22 Pa. D. & C. 598

Snodgrass’ Estate

William M. Boenning, for exceptant; Francis F. Burch, contra.

March 5, 1935.

Klein, J.,

This case arises on appeal from an assessment of transfer inheritance tax by the Register of Wills of Philadelphia County under the Act of June 20,1919, P. L. 521. The opinion of the hearing judge sustained in part the exceptions filed by the appellants.

The present exceptions to the rulings of the hearing judge were filed by the Commonwealth.

The facts have been agreed upon in a stipulation entered into by the parties in interest. For 9 years prior to his death, decedent, who was domiciled in Pennsylvania, spent his winters in Los Angeles, Cal., and the rest of each year in Philadelphia. However, in 1930, due to ill health, he remained in Los Angeles and did not return to Philadelphia in the spring as had been his custom. On August 4, 1930, he died in California.

On the date of his death, there was found in a safe deposit box in a Los Angeles bank, which decedent had rented on December 4, 1929, the sum of $89,500 in paper money. There was also found in or about the hotel room in Los Angeles, which was occupied by the decedent at his death, paper money and coins in the amount of $326.66.

*599The State of California assessed and levied inheritance tax upon these assets.

The hearing judge ruled that the currency found in the vault, as well as that found in or about the hotel room, was tangible personal property having its situs for purposes of inheritance taxation in California. The Commonwealth excepts to this ruling on the ground that paper money is intangible personal property and taxable at the domicile of the decedent.

We find no error in the ruling of the hearing judge. The principles established by Frick et al. v. Pennsylvania, 268 U. S. 473 (1925), and Blodgett v. Silberman et al., 277 U. S. 1 (1928), govern this case.

Counsel for the Commonwealth draws from the stipulated facts the inferences that the decedent carried with him from place to place the money involved, keeping it in safe deposit boxes in Philadelphia while there, and in Los Angeles while in that city, and that therefore he brought with him when he came to Los Angeles 9 months prior to his death 'both .the money found in the vault and that found in or about his room. We do not decide the accuracy of these inferences, since even if they be accepted as facts, they do not 'alter our view that the taxable situs of this currency was in 'California and not in Pennsylvania.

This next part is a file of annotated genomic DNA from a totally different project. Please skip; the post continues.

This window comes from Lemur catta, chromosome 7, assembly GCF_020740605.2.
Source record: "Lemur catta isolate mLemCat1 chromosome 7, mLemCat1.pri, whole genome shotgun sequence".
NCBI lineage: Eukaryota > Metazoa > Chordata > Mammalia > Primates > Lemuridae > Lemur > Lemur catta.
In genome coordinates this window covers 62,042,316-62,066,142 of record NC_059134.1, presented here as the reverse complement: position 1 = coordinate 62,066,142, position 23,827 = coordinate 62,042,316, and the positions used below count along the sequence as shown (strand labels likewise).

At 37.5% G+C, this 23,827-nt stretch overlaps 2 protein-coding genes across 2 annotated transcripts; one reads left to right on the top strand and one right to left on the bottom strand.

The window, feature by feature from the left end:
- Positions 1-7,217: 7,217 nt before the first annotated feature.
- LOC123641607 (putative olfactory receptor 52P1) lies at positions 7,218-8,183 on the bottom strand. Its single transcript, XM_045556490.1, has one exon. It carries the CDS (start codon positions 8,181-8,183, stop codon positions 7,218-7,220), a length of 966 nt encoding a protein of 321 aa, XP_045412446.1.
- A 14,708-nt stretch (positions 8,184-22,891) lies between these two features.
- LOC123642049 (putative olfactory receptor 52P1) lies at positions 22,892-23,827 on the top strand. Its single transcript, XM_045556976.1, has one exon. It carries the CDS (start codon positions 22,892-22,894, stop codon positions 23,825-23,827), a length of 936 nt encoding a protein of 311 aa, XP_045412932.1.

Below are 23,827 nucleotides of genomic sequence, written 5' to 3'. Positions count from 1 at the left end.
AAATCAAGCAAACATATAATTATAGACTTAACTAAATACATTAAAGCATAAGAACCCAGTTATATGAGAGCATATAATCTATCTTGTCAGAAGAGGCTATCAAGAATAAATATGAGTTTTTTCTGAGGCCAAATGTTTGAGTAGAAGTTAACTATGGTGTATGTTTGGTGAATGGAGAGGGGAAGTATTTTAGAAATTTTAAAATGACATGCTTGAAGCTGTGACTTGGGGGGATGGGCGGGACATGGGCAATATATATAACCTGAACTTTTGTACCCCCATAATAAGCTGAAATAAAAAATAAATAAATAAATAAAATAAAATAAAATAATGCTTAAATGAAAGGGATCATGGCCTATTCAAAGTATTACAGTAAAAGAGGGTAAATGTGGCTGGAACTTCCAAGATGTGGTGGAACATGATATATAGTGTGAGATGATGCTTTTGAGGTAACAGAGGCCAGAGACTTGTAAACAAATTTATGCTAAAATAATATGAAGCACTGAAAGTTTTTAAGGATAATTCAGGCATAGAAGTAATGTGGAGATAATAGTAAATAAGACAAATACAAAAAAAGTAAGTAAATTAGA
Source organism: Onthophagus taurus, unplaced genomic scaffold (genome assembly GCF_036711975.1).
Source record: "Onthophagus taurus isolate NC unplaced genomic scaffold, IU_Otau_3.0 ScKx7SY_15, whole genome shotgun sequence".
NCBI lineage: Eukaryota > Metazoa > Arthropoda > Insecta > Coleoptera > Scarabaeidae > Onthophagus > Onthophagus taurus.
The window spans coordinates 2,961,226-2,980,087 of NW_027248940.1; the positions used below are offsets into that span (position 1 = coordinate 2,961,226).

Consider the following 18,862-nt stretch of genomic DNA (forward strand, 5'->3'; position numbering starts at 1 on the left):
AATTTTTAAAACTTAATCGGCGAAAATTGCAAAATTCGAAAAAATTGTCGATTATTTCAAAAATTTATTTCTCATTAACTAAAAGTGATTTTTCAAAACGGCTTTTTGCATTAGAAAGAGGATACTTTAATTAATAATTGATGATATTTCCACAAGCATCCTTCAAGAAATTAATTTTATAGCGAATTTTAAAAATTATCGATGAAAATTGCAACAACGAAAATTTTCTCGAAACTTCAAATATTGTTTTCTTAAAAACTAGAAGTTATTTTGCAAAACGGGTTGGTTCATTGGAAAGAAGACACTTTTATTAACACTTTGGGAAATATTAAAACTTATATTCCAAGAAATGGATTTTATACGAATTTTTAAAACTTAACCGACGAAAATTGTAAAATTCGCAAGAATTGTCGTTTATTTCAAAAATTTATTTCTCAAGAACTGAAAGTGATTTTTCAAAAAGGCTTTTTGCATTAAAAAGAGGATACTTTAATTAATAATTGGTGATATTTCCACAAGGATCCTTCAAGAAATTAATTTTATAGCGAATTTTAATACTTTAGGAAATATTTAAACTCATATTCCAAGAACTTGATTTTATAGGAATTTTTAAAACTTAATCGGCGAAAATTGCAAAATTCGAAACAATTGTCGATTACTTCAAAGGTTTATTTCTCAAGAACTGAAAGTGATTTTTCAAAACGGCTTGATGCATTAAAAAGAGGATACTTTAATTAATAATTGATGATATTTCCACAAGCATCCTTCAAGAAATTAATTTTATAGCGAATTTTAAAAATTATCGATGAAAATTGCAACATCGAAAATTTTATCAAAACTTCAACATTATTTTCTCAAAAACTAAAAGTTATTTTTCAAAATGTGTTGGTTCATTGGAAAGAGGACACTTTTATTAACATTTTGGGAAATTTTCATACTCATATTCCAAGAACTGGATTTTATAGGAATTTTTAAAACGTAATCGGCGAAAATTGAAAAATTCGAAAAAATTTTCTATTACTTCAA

In Blodgett v. Silberman et al., supra, at page 18, the court said on the subject of the taxability of money found in a safe deposit box upon the date of the death of a decedent:

“It is argued that it was not like coin or treasure in bulk, but like loose change, so to speak. To money of this amount usually and easily carried on the person, it is said that the doctrine of mobilia, sequuntur personam has peculiar application in the historical derivation of the maxim. But we think that money, so definitely fixed and separated in its actual situs from the person of the owner as this was, is tangible property and can not be distinguished from the paintings and furniture held in the Friek case to be taxable only in the jurisdiction where they were.”

The maxim, mobilia sequuntur personam, once an accepted doctrine of the common law of taxation has been virtually rejected in this country insofar as tangible personal property is concerned. The trend away from this fiction began many years ago: Pullman’s Palace Car Co. v. Pennsylvania, 141 U. S. 18, 22 (1891); Union Refrigerator Transit Co. v. Kentucky, 199 U. S. 194, 206 (1905). Finally Frick et al. v. Pennsylvania, supra, conclusively established the doctrine that physical facts and not fiction must control the situs of tangible property for purposes of taxation, and it has been followed without deviation since: Blodgett v. Silberman et al., supra; City Bank Farmers Trust Co. v. Schnader et al., 293 U. S. 112 (1934).

Counsel for the Commonwealth also excepts to the ruling of the hearing judge fixing the tax at 2 percent rather than 10 percent of the sum paid the alleged widow in settlement of her claim as widow against the estate. We find no error in this ruling. The hearing judge very properly followed the decision of this court in Kuh’s Estate, 22 D. & C. 311 (1935) in which a similar question was raised by the Commonwealth, and in which President Judge Lamorelle held, after a careful review of the law on the subject, that the tax was due at the rate of 2 percent.

The exceptions are dismissed and the register is directed to reassess the tax in conformity with the opinion of the hearing judge.

Snodgrass' Estate
22 Pa. D. & C. 598

Case Details

Snodgrass' Estate
Decision Date
Mar 5, 1935

22 Pa. D. & C. 598




Nothing yet... Still searching!

Referenced By

Nothing yet... Still searching!